Harvest resources to construct and upgrade buildings, expand your base, and grow in wealth and power.
Nobody likes meetings, but everybody needs somewhere safe and comfortable to have them.
Whether they are open-air amphitheatres on a gorgeously terraformed planet or radiation-hardened, pressurised habitats on a dangerously unstable asteroid, every system has a central command—a seat of government, diplomacy, and debate.
As your system grows in wealth and power, you'll need more and more space in your central command, and you'll want to display the status of your system to visiting dignitaries!
A big, fancy command centre means a wealthy and influential system.
The Starport serves as a place where ships are moored, built, repaired, refitted, and managed.
They vary in size and shape—from a dirt-covered little mound in a remote cattle station, ready to collect meat on the hoof, to a miles-long section of the great wheel of a huge orbital station.
Starports on stations often have huge areas full of shopping, entertainment and sleeping quarters attached to cater to merchant crews who want to enjoy themselves without having to go through quarantine to roam freely in a star system.
Two very enterprising Companions, with a love of tedium, designed this apparatus which has become the most popular way of collecting crystals from the regolith of dusty moons and planets.
Many of the sorts of crystals useful in the Settled Nebulas are tiny, fragile, or otherwise difficult to extract.
The Crystal Rig employs vibration, electromagnetic sorting fields, and chemical processes to sort useful Crystal from piles of dust and soil, which are safely returned to where they came from.
To use the crystal rig, humans or robots bring it tonnes of unsorted material, using anything from automated diggers to wheelbarrows!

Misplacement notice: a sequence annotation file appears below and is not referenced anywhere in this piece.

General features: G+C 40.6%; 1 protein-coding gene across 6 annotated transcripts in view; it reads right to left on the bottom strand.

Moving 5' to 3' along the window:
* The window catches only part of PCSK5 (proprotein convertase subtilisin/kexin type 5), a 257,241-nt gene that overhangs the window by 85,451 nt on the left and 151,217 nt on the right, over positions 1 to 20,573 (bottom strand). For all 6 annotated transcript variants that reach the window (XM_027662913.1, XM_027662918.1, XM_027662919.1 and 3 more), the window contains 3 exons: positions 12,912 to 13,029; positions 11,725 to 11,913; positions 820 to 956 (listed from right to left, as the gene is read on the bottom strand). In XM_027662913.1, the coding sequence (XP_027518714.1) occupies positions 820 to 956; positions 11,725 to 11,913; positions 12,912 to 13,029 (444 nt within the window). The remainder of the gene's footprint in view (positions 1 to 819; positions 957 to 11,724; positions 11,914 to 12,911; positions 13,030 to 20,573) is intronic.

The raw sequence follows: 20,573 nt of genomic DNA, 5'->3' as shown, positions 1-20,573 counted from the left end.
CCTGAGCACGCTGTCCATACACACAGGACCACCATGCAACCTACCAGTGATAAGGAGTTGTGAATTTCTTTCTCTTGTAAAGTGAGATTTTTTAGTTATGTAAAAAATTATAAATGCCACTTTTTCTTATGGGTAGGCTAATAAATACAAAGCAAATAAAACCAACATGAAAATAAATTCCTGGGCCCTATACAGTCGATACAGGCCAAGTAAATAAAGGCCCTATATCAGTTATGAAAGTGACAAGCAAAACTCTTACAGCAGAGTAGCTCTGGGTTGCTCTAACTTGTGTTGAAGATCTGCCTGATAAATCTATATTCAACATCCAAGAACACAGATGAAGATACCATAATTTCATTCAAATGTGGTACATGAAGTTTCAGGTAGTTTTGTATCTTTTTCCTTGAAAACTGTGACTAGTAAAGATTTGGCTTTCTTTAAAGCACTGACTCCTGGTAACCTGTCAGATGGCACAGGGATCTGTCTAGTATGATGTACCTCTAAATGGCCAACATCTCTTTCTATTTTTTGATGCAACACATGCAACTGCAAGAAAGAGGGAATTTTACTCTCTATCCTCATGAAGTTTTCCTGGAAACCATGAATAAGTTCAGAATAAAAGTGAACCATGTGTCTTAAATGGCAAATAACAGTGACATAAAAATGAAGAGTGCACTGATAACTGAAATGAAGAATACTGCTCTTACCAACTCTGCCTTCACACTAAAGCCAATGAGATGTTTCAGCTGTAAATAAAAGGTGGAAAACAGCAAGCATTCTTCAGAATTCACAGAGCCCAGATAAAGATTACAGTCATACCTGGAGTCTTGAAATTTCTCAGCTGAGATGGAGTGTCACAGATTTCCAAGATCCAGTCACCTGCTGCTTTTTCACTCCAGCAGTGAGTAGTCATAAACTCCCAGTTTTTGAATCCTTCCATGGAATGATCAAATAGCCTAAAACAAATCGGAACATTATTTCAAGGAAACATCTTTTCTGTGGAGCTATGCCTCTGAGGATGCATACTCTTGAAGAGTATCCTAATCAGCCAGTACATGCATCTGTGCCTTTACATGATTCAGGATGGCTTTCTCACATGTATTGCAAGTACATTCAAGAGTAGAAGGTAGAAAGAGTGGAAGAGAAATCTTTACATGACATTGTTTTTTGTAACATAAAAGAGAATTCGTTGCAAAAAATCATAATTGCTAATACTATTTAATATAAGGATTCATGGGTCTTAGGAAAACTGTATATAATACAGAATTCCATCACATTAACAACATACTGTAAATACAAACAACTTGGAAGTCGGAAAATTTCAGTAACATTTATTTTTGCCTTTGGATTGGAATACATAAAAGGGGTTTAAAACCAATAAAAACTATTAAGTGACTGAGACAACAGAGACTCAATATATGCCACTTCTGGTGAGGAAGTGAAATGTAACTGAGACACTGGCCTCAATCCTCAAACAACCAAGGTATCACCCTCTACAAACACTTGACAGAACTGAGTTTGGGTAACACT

The rig can operate in any level of gravitation, atmosphere, or radiation and can be easily repaired with minimal mechanical skill.
Nearly everything that we need for modern interstellar civilisation is made, at least in part, of metal. We need iron, aluminium, titanium, and hundreds of rare minerals to create the advanced alloys that allow us to travel through space, tunnel across vast distances, and create the thinking machines that make our way of life possible.
Ore mining modules are one of the most numerous mass-produced machines that our society creates. They can be set up anywhere from asteroids to planets or even moons; built on solid ground or into ships; set into pontoons to float on seas of super-chilled methane or magma.
Ore mining modules consist of a processing area that can be filled with powerful machines, deadly plasmas or disintegrating lasers and fields. Or they can just be a place for human or robot workers to crush and hand-sort valuable ore from dross.
Ore mining modules also contain a little port for shuttles and ore wagons, as well as tiny, cramped living quarters to sustain those human and robot staff who require earth like conditions to survive. Many romances, dramas and sitcoms take place on ore mining stations, and they are a ubiquitous and intimately familiar part of our culture.
From this Launchpad—stocked with fuel, tools, and monitoring equipment—you can launch resource-gathering missions to planets and asteroids.
Launchpads are full of high-maintenance systems and need a bit of space and protection to operate properly, so they can only be situated on habitable planets or under protective domes.
There are fully automated launch points that operate on a handful of airless satellites and asteroids, operated by adventuresome Companions and other artificial intelligences, but they are the exception that proves the rule.
A Launchpad takes a bit of work and a chunk of investment, but it pays off in the end by returning valuable resources to its owner!
Although these labs many resources, staff, and funding to construct and maintain, they are immensely valuable, as the scientific and engineering research undertaken in these domed, airy, high-tech spaces can improve the quality and capacity of all of your other assets, from ore mining modules to fighter ships.
Other systems may be better-resourced than yours, but if you invest in research, in the long run you might very well have the edge!
A research base will be geared towards its purpose and will have a vastly different appearance if it is, say, suspended in the plasma of a star, than it would if it were performing terraforming functions on a rocky planet.
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